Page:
1. This appeal arises out of a suit for possession of 14 blswas 6 dhurs of land in the village of Hata in the Ghazipur District. The plaintiffs are the sons of one Pema. Pema and the answering defendants jointly took a perpetual lea se of three plots of sir land with at area of 2 bighas 16 biswas at a rent of Rs. 3 a year on payment of a nazrana of Rs. 740. Pema made a deed of gift of his interest in this lease to his sons the plaintiffs. On the basis of this lease the plaintiffs filed the present suit alleging that under a private partition Pema had been in possession of 14 biswas 7 dhurs of land and that the defendants had unlawfully dispossessed him. The defendants took a plea that Pema had not paid his share of the nazrana. This plea has been found to be untrue and no longer in issue. They also allege that Pema's rights under the lease were non-transferable. This plea has been discussed by both the Courts below and is challenged in the appeal to this Court The Munsif got rid of it by holding that to transfer, though in form a lease, was reality; an out and out sale. On this view the question did not arise. The District Judge held that the document was a lease and could not be treated as any thing else. He gave effect to the defendant's plea and dismissed the suit In the meantime, however, Pema had died and it was urged before the Judge that even if Pema's rights were non-transferable they were certainly heritable and the suit should be decreed on the basis of the title which the plaintiffs had obtained by inheritance. The pleas argued in appeal before this Court raise substantially two issues:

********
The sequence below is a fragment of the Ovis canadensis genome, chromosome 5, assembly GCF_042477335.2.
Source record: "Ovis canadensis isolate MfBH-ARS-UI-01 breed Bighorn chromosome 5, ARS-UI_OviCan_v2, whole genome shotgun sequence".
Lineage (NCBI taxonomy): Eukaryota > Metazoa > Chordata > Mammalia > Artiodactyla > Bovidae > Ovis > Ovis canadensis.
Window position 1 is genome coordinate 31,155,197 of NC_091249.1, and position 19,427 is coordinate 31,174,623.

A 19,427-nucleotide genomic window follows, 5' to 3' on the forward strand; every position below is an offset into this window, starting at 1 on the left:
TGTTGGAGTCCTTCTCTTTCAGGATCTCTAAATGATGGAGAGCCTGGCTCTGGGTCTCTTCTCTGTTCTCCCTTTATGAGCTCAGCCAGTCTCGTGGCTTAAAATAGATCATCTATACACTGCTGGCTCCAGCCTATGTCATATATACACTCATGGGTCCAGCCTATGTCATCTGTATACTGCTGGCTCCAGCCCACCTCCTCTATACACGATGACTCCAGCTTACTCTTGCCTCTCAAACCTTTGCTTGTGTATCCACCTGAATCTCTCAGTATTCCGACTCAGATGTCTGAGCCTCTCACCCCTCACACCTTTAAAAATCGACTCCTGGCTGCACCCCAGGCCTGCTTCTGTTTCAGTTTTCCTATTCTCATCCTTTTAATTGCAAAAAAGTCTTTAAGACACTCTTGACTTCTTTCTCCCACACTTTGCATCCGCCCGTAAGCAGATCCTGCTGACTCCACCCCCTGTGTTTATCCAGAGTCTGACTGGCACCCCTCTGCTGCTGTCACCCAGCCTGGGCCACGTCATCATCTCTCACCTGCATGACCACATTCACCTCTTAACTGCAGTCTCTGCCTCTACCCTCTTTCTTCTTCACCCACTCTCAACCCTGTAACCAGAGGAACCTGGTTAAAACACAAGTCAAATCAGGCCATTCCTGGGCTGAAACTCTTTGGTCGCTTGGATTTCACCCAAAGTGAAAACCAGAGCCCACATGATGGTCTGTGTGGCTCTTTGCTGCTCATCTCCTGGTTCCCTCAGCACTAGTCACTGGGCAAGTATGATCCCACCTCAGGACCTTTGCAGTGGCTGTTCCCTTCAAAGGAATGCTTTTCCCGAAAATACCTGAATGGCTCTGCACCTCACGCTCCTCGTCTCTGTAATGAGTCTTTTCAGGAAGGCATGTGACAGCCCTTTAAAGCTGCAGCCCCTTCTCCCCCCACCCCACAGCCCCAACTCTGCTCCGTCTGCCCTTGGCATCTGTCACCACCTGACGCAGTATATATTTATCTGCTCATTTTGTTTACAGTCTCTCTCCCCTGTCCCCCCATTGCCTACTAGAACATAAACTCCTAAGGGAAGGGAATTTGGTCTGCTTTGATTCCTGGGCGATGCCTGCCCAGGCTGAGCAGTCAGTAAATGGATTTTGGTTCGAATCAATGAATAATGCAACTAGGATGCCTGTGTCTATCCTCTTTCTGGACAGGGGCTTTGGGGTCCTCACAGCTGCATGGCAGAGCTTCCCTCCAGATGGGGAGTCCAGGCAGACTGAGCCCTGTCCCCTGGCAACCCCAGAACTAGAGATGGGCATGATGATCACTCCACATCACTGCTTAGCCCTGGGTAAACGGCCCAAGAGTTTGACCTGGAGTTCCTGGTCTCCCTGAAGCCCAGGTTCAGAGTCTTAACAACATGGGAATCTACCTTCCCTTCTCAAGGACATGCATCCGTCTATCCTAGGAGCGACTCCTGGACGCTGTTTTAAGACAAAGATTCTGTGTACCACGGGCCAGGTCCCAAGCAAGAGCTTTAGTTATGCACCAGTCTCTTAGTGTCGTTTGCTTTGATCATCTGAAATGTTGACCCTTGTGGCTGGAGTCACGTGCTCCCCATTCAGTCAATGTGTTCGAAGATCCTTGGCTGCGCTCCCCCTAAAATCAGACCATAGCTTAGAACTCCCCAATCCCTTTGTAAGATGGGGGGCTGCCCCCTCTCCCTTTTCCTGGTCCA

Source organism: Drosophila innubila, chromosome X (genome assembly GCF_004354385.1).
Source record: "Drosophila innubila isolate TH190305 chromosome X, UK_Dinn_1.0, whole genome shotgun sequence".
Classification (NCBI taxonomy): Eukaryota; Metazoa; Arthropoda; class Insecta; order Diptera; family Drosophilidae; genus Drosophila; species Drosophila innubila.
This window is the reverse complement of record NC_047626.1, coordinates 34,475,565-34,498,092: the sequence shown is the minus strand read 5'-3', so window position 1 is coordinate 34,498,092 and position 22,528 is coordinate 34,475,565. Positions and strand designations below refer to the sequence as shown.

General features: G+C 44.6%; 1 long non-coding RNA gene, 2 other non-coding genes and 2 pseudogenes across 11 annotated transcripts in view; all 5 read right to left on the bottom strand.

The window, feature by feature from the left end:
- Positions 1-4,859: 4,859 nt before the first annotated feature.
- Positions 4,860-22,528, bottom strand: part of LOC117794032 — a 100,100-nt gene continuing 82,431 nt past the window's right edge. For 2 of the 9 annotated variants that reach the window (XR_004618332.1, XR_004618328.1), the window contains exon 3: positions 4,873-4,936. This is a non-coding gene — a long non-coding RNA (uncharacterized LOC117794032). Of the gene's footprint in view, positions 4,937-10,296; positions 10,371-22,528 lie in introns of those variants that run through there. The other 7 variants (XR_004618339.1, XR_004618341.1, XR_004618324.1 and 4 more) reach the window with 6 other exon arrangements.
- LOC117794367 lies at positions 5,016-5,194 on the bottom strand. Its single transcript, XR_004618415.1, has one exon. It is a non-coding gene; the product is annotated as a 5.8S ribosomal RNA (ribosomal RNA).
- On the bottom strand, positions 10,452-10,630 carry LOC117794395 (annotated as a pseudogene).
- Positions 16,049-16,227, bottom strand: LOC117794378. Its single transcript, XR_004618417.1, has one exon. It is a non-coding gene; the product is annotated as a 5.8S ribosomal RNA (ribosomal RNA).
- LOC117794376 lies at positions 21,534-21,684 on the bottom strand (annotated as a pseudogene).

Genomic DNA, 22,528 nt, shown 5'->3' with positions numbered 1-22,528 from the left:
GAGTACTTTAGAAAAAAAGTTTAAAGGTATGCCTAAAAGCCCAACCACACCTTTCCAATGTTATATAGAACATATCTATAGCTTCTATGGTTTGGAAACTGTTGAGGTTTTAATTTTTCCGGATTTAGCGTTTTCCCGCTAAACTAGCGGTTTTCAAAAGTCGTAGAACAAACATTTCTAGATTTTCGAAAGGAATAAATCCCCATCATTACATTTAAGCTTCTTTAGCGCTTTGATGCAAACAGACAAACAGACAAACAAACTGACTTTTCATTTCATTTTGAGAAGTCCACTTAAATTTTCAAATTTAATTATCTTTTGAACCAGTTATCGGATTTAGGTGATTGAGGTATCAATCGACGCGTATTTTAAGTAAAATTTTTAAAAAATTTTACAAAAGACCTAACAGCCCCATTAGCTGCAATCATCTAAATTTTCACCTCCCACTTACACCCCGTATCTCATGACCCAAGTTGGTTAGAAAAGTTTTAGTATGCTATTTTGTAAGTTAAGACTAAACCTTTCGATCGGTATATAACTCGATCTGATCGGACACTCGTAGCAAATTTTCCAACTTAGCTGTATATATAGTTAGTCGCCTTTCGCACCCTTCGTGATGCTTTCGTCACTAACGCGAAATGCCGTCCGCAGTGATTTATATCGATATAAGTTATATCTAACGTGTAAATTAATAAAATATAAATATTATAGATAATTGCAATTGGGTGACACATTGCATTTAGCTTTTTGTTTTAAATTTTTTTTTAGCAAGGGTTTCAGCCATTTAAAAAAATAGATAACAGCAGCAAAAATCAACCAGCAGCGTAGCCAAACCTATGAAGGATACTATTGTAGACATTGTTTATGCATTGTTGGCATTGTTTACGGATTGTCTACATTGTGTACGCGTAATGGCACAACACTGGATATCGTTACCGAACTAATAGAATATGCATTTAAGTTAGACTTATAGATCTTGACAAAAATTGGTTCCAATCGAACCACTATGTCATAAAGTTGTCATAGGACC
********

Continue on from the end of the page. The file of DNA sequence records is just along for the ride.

1. Was the gift by Pema to the plaintiff a valid gift?